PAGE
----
It May Be Getting Easier for Kids to Come Out to Their Parents
This week, Pew released a survey that found more American parents are comfortable with having gay and lesbian children. Fifty-seven percent of parents surveyed said they wouldn’t be upset if their child was gay or lesbian, while 39 percent of parents said they’d be upset. Three decades ago, 89 percent of American adults said they’d be upset if their child came out as gay.
The data comes at an extraordinary moment of progress for lesbian, gay, bisexual, and transgender people in the U.S. and around the world. Last week, the U.S. Supreme Court affirmed the right of all Americans—including same-sex couples—to legally marry. Diverse images of LGBT people are pervasive in popular culture: A new documentary, Growing Up Trans, tells the stories of transgender children and their parents. On the television show Glee, one character, Kurt, tells his father that he’s gay and is accepted. In a recent Vanity Fair article, Caitlyn Jenner recalled her elderly mother being comfortable with her gender transition—at one point saying “OK, good-bye, Caitlyn,” at the end of a phone conversation.
However, these trends aren’t indicative of total equality for LGBT people. Forty percent of homeless youth identify as LGBT. Some states include policies that restrict discussion of LGBT-related topics in public schools. And many states lack policies to prevent the bullying of children perceived to be LGBT.
Despite these difficulties, increased parental acceptance indicates more allies joining the fight for LGBTQ equality. Here are some stories of LGBT children and their parents.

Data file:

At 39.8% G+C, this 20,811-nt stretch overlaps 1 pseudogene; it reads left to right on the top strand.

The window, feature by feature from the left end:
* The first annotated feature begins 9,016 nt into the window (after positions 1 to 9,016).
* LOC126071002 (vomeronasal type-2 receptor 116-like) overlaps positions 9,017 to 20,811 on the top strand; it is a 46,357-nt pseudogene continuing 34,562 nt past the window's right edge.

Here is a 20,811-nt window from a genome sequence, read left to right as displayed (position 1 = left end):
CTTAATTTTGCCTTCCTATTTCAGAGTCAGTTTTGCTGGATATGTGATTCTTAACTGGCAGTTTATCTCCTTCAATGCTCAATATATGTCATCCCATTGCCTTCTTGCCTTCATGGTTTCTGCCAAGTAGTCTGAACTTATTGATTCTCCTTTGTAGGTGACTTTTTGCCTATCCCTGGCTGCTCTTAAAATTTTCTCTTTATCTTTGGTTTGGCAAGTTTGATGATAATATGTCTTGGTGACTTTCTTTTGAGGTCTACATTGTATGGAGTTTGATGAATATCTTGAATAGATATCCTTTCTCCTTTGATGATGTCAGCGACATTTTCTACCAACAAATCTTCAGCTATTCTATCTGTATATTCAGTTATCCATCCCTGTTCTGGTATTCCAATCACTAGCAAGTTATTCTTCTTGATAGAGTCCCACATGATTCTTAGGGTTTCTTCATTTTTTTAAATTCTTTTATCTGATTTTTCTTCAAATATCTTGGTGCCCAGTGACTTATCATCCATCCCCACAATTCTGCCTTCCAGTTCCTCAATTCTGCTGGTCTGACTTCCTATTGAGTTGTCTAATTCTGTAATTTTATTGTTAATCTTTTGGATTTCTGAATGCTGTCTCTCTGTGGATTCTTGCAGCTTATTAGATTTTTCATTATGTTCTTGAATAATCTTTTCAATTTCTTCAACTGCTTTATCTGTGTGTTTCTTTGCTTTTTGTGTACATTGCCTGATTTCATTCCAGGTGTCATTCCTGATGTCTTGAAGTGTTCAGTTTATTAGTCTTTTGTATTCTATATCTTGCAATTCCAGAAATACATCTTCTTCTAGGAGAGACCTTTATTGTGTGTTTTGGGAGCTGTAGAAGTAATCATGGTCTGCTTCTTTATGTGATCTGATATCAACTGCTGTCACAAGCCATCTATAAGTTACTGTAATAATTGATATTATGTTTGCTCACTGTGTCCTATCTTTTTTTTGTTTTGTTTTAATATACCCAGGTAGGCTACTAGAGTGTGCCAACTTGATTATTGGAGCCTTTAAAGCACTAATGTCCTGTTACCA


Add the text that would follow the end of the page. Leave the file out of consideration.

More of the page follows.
Kahne Richard, 37, lives in New Orleans with her 16-year-old daughter, Catherine. Last year, Catherine told her mother that she’s pansexual, explaining that she likes girls in addition to boys. Kahne says it took some time to accept that her daughter may never find a “prince charming.” Nevertheless, she says she totally accepts her daughter. “She’s really happy, and that’s what matters,” Kahne told TakePart.
Carmen Schaper, 58, lives with her 26-year-old son, Daniel, in Bellflower, California. When Daniel was in the 10th grade, he flirted with another male student, prompting the school’s principal to call Carmen. That’s how she learned Daniel is gay. “It was a total shock for me,” she recalls. Carmen was raised in a conservative family and says she was depressed after learning her son is gay. She spent time reflecting on the situation and, eventually, came to accept it. “Seeing that there is so much social stigma against LGBT people out there, I only want the best for my son,” she says.
Penny Nicholas, 46, is Danielle McKenzie’s mother. Danielle, 24, is studying screenwriting at Drexel University in Philadelphia. Penny says she had a feeling that Danielle was a lesbian when she was eight, but Danielle didn’t say she was gay until she turned 16, one day after school. “I pulled her to me, hugged her tightly, and said, ‘I am so proud of you for becoming your authentic self!’ ” Penny recalls.